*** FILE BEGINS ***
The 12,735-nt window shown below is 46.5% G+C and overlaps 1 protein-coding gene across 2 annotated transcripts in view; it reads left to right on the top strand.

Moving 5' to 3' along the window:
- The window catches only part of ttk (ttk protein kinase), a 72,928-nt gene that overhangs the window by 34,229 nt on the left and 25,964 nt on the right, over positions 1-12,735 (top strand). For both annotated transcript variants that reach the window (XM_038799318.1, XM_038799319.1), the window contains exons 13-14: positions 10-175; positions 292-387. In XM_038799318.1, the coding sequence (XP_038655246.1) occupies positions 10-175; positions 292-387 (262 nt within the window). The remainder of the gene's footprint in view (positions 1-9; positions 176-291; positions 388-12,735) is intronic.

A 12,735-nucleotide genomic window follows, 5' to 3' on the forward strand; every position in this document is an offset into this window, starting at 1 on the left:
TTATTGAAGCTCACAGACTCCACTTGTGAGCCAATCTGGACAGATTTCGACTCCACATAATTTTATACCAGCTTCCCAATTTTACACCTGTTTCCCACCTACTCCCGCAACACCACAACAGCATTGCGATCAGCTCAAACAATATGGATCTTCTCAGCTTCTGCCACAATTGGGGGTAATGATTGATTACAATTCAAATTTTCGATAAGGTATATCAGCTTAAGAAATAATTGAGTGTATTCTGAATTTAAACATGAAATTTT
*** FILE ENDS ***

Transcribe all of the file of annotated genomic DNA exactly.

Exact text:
The 12,735-nt window shown below is 46.5% G+C and overlaps 1 protein-coding gene across 2 annotated transcripts in view; it reads left to right on the top strand.

Moving 5' to 3' along the window:
- The window catches only part of ttk (ttk protein kinase), a 72,928-nt gene that overhangs the window by 34,229 nt on the left and 25,964 nt on the right, over positions 1-12,735 (top strand). For both annotated transcript variants that reach the window (XM_038799318.1, XM_038799319.1), the window contains exons 13-14: positions 10-175; positions 292-387. In XM_038799318.1, the coding sequence (XP_038655246.1) occupies positions 10-175; positions 292-387 (262 nt within the window). The remainder of the gene's footprint in view (positions 1-9; positions 176-291; positions 388-12,735) is intronic.

A 12,735-nucleotide genomic window follows, 5' to 3' on the forward strand; every position in this document is an offset into this window, starting at 1 on the left:
TTATTGAAGCTCACAGACTCCACTTGTGAGCCAATCTGGACAGATTTCGACTCCACATAATTTTATACCAGCTTCCCAATTTTACACCTGTTTCCCACCTACTCCCGCAACACCACAACAGCATTGCGATCAGCTCAAACAATATGGATCTTCTCAGCTTCTGCCACAATTGGGGGTAATGATTGATTACAATTCAAATTTTCGATAAGGTATATCAGCTTAAGAAATAATTGAGTGTATTCTGAATTTAAACATGAAATTTT